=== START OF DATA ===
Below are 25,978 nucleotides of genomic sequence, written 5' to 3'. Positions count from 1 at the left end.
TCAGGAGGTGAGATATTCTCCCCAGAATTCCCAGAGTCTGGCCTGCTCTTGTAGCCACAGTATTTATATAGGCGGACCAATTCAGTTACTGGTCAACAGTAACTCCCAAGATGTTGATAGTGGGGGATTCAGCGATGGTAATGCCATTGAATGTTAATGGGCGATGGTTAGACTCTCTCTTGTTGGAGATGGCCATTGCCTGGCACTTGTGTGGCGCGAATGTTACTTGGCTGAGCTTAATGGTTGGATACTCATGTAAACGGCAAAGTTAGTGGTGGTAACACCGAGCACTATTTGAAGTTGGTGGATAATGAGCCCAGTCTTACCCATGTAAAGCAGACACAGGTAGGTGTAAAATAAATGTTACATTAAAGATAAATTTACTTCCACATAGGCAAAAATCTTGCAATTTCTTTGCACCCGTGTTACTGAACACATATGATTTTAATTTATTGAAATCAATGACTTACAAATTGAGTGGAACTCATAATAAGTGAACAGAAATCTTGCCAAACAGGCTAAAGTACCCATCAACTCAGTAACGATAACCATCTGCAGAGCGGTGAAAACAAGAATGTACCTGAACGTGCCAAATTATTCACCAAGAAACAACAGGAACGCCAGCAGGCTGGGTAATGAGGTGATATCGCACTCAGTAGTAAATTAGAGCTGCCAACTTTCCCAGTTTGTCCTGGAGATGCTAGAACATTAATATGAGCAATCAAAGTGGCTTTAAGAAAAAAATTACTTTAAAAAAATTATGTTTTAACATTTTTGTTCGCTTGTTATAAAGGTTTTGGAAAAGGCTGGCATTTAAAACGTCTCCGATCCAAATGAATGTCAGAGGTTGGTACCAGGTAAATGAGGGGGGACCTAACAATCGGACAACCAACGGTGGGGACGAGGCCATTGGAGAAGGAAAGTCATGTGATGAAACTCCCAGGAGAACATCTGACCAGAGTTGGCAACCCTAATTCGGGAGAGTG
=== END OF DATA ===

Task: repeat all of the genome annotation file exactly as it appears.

Below are 25,978 nucleotides of genomic sequence, written 5' to 3'. Positions count from 1 at the left end.
TCAGGAGGTGAGATATTCTCCCCAGAATTCCCAGAGTCTGGCCTGCTCTTGTAGCCACAGTATTTATATAGGCGGACCAATTCAGTTACTGGTCAACAGTAACTCCCAAGATGTTGATAGTGGGGGATTCAGCGATGGTAATGCCATTGAATGTTAATGGGCGATGGTTAGACTCTCTCTTGTTGGAGATGGCCATTGCCTGGCACTTGTGTGGCGCGAATGTTACTTGGCTGAGCTTAATGGTTGGATACTCATGTAAACGGCAAAGTTAGTGGTGGTAACACCGAGCACTATTTGAAGTTGGTGGATAATGAGCCCAGTCTTACCCATGTAAAGCAGACACAGGTAGGTGTAAAATAAATGTTACATTAAAGATAAATTTACTTCCACATAGGCAAAAATCTTGCAATTTCTTTGCACCCGTGTTACTGAACACATATGATTTTAATTTATTGAAATCAATGACTTACAAATTGAGTGGAACTCATAATAAGTGAACAGAAATCTTGCCAAACAGGCTAAAGTACCCATCAACTCAGTAACGATAACCATCTGCAGAGCGGTGAAAACAAGAATGTACCTGAACGTGCCAAATTATTCACCAAGAAACAACAGGAACGCCAGCAGGCTGGGTAATGAGGTGATATCGCACTCAGTAGTAAATTAGAGCTGCCAACTTTCCCAGTTTGTCCTGGAGATGCTAGAACATTAATATGAGCAATCAAAGTGGCTTTAAGAAAAAAATTACTTTAAAAAAATTATGTTTTAACATTTTTGTTCGCTTGTTATAAAGGTTTTGGAAAAGGCTGGCATTTAAAACGTCTCCGATCCAAATGAATGTCAGAGGTTGGTACCAGGTAAATGAGGGGGGACCTAACAATCGGACAACCAACGGTGGGGACGAGGCCATTGGAGAAGGAAAGTCATGTGATGAAACTCCCAGGAGAACATCTGACCAGAGTTGGCAACCCTAATTCGGGAGAGTG